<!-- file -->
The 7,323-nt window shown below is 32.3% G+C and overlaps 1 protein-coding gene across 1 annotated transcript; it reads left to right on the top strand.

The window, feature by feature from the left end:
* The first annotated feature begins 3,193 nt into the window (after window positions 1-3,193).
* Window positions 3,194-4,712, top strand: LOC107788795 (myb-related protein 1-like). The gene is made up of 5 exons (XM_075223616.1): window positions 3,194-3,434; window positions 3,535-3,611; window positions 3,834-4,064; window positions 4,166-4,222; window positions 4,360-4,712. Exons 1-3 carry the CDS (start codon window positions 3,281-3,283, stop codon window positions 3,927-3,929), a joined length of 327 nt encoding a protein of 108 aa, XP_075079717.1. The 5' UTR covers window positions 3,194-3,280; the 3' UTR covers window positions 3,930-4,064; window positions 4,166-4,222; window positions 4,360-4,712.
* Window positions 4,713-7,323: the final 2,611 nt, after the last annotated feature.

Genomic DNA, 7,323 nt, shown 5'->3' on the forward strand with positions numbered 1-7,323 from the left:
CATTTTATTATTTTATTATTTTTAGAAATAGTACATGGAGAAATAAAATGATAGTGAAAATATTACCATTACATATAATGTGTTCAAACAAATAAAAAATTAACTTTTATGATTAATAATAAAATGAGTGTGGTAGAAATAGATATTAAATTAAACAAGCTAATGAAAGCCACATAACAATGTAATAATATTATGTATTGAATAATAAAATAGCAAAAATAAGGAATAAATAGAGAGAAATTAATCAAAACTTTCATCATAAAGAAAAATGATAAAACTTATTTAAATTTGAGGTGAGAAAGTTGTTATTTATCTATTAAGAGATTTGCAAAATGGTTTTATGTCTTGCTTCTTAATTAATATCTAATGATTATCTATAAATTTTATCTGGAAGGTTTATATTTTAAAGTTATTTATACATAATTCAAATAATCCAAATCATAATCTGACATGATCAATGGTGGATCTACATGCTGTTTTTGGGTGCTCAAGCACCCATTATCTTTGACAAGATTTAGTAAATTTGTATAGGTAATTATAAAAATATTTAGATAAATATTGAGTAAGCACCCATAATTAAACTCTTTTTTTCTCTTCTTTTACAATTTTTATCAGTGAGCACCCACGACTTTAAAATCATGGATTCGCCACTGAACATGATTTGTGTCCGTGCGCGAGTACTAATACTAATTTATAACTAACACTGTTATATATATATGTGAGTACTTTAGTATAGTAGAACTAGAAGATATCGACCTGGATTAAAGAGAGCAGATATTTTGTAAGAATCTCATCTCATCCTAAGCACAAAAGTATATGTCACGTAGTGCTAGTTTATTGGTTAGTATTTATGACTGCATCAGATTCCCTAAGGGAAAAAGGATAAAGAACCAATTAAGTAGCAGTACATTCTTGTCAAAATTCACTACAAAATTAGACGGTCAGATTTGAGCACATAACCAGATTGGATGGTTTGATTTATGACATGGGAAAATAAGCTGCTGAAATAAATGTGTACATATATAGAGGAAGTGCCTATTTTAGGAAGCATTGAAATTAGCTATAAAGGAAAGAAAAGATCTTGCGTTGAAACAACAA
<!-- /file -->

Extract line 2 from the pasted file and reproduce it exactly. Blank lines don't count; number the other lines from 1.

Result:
The window, feature by feature from the left end: